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I live in the UK and current COVID restrictions have relaxed so that you can meet people indoors at restaurants/bars etc. The Government rule is that its should be no more than 6 people at a table, or any number of people if only from 2 households. This has meant that we were hoping to have social nights or lunch time meals again.

However we had a health and safety update sent round recently that stated (paraphrased, not direct quote) .

If meeting with other members of staff indoors, then you must follow the office procedures and maintain social distancing.

The must is stressed in this update. The social distance in question would mean that each person would have to sit in a table by themselves.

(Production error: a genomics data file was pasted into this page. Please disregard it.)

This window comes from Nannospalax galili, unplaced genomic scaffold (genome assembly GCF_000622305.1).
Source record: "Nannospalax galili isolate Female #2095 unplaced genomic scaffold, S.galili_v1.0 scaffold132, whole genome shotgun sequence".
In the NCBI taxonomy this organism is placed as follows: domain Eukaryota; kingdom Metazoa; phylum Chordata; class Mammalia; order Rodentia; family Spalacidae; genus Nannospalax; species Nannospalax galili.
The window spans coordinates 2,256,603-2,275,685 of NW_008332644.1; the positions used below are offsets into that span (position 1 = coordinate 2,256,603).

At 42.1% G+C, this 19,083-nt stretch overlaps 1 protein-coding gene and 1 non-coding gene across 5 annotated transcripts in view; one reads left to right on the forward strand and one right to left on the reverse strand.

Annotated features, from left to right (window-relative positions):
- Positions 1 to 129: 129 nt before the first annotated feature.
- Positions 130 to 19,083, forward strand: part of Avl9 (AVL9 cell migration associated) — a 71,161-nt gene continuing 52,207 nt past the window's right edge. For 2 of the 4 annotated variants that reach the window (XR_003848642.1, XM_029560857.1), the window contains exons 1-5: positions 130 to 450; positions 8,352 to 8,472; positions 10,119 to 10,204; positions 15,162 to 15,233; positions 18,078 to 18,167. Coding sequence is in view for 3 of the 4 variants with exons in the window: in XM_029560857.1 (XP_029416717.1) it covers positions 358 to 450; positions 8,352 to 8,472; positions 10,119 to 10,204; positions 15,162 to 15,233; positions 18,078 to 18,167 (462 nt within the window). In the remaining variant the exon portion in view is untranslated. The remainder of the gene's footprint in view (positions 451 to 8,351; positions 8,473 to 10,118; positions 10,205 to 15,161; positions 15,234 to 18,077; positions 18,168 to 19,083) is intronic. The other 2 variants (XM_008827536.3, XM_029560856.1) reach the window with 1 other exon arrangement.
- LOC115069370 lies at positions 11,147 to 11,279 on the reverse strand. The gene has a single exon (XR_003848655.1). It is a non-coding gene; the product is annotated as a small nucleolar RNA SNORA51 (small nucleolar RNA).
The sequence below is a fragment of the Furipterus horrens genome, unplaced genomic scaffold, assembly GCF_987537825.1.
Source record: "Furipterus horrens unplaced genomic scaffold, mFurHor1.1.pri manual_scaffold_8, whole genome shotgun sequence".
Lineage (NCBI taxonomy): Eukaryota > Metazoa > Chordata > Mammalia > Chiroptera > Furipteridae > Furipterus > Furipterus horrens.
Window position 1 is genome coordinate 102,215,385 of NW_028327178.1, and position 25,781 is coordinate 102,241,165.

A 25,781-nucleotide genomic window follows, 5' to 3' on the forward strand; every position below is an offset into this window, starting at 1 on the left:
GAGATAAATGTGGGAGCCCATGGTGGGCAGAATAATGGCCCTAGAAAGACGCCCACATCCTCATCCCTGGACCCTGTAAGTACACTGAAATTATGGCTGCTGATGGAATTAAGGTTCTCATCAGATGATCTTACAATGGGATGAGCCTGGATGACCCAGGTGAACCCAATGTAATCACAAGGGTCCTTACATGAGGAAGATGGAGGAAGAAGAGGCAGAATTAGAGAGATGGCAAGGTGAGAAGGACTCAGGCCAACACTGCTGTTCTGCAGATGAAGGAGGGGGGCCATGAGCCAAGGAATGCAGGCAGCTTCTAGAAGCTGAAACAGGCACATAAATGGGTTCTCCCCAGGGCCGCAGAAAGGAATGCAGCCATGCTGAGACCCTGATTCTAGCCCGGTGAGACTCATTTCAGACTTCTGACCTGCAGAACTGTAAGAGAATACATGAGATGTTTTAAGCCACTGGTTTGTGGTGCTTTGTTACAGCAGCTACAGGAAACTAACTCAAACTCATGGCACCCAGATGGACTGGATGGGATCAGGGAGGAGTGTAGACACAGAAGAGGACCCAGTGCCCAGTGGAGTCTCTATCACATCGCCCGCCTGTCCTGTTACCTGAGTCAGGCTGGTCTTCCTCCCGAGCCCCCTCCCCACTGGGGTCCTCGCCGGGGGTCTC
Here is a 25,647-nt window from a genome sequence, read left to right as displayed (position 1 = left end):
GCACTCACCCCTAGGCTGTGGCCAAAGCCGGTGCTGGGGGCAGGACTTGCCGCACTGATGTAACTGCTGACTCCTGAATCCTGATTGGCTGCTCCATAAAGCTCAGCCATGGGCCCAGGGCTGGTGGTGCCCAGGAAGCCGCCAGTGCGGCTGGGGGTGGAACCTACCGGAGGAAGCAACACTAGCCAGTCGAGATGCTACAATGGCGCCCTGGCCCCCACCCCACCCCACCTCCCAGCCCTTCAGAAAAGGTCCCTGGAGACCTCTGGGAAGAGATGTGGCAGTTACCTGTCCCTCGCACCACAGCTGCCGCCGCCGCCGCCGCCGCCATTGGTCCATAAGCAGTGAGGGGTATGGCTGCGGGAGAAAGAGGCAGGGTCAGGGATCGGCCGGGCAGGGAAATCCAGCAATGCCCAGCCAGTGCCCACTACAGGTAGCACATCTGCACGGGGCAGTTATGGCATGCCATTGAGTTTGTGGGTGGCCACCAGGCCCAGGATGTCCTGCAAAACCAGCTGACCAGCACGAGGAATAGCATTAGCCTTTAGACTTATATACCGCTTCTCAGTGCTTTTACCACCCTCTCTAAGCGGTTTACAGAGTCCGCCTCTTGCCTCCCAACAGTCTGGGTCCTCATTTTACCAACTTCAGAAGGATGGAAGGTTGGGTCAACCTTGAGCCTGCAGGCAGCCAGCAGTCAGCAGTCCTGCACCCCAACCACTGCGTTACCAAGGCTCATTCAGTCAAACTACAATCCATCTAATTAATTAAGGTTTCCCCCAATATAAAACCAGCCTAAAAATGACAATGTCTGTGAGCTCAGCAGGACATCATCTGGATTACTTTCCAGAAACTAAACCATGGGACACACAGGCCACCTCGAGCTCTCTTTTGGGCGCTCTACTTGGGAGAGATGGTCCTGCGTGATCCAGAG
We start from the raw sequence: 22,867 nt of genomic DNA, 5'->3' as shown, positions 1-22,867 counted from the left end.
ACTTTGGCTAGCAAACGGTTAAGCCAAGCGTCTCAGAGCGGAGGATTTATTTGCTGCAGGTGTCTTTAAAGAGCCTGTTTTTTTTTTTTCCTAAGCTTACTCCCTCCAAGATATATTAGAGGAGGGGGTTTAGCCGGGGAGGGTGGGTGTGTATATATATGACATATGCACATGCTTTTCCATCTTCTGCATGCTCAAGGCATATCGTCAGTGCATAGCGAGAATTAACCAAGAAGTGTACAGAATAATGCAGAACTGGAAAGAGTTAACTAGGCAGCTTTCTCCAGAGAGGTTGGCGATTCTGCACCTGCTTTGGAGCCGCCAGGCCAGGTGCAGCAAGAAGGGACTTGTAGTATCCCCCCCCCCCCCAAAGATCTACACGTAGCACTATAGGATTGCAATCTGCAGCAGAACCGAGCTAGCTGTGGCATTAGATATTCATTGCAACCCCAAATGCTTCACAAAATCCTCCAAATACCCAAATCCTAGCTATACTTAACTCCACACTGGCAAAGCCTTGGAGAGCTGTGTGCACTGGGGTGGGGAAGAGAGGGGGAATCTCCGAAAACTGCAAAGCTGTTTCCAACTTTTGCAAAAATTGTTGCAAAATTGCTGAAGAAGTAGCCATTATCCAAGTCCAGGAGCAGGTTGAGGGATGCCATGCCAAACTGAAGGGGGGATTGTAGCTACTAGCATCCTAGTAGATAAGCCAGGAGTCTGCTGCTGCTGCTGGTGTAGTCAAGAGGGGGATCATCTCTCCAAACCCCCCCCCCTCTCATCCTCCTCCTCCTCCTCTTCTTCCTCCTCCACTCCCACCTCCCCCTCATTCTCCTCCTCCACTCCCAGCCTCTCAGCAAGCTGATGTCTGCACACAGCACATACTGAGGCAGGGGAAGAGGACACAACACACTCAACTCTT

Edit--------------------

In reference to Flater's answer I would like to include 2 lines from the policy. This shows the policy is intended to apply outside of working hours"

If you interact with an other employee in an indoor enviroment (for example during breaks or after work) you should follow......

You should follow the social distancing if you enter a restaurant, cafe etc.

There is a section addressing things like living together for spouces/house shares etc.

End of Edit---------------------------

My question is can my work enforce this health and safety rule on employees outside of the workplace and working hours? I am friends with my work colleagues to the the level where I would socialize outside of "Work Functions" and were looking forward to re-starting our weekly pub lunch, but this has put a stop on this for the time being.